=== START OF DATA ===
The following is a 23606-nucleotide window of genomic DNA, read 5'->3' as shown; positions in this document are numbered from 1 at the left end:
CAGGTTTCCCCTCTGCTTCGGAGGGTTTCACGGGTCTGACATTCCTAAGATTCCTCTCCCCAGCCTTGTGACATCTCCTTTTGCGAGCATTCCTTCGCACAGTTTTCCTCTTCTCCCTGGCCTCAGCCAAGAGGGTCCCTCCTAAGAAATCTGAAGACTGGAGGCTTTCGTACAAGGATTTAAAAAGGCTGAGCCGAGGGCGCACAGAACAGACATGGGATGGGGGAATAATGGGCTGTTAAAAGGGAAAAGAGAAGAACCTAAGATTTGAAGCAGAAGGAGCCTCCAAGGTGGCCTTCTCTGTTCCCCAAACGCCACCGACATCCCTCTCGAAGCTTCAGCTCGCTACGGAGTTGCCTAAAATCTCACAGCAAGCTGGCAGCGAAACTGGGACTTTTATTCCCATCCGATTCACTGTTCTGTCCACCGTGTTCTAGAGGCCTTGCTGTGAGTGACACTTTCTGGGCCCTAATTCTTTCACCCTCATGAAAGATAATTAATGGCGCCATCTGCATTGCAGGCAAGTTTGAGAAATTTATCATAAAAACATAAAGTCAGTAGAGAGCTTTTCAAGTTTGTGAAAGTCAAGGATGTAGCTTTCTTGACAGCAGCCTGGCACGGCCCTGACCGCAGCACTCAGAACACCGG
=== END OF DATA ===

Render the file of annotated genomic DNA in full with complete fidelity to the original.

The following is a 23606-nucleotide window of genomic DNA, read 5'->3' as shown; positions in this document are numbered from 1 at the left end:
CAGGTTTCCCCTCTGCTTCGGAGGGTTTCACGGGTCTGACATTCCTAAGATTCCTCTCCCCAGCCTTGTGACATCTCCTTTTGCGAGCATTCCTTCGCACAGTTTTCCTCTTCTCCCTGGCCTCAGCCAAGAGGGTCCCTCCTAAGAAATCTGAAGACTGGAGGCTTTCGTACAAGGATTTAAAAAGGCTGAGCCGAGGGCGCACAGAACAGACATGGGATGGGGGAATAATGGGCTGTTAAAAGGGAAAAGAGAAGAACCTAAGATTTGAAGCAGAAGGAGCCTCCAAGGTGGCCTTCTCTGTTCCCCAAACGCCACCGACATCCCTCTCGAAGCTTCAGCTCGCTACGGAGTTGCCTAAAATCTCACAGCAAGCTGGCAGCGAAACTGGGACTTTTATTCCCATCCGATTCACTGTTCTGTCCACCGTGTTCTAGAGGCCTTGCTGTGAGTGACACTTTCTGGGCCCTAATTCTTTCACCCTCATGAAAGATAATTAATGGCGCCATCTGCATTGCAGGCAAGTTTGAGAAATTTATCATAAAAACATAAAGTCAGTAGAGAGCTTTTCAAGTTTGTGAAAGTCAAGGATGTAGCTTTCTTGACAGCAGCCTGGCACGGCCCTGACCGCAGCACTCAGAACACCGG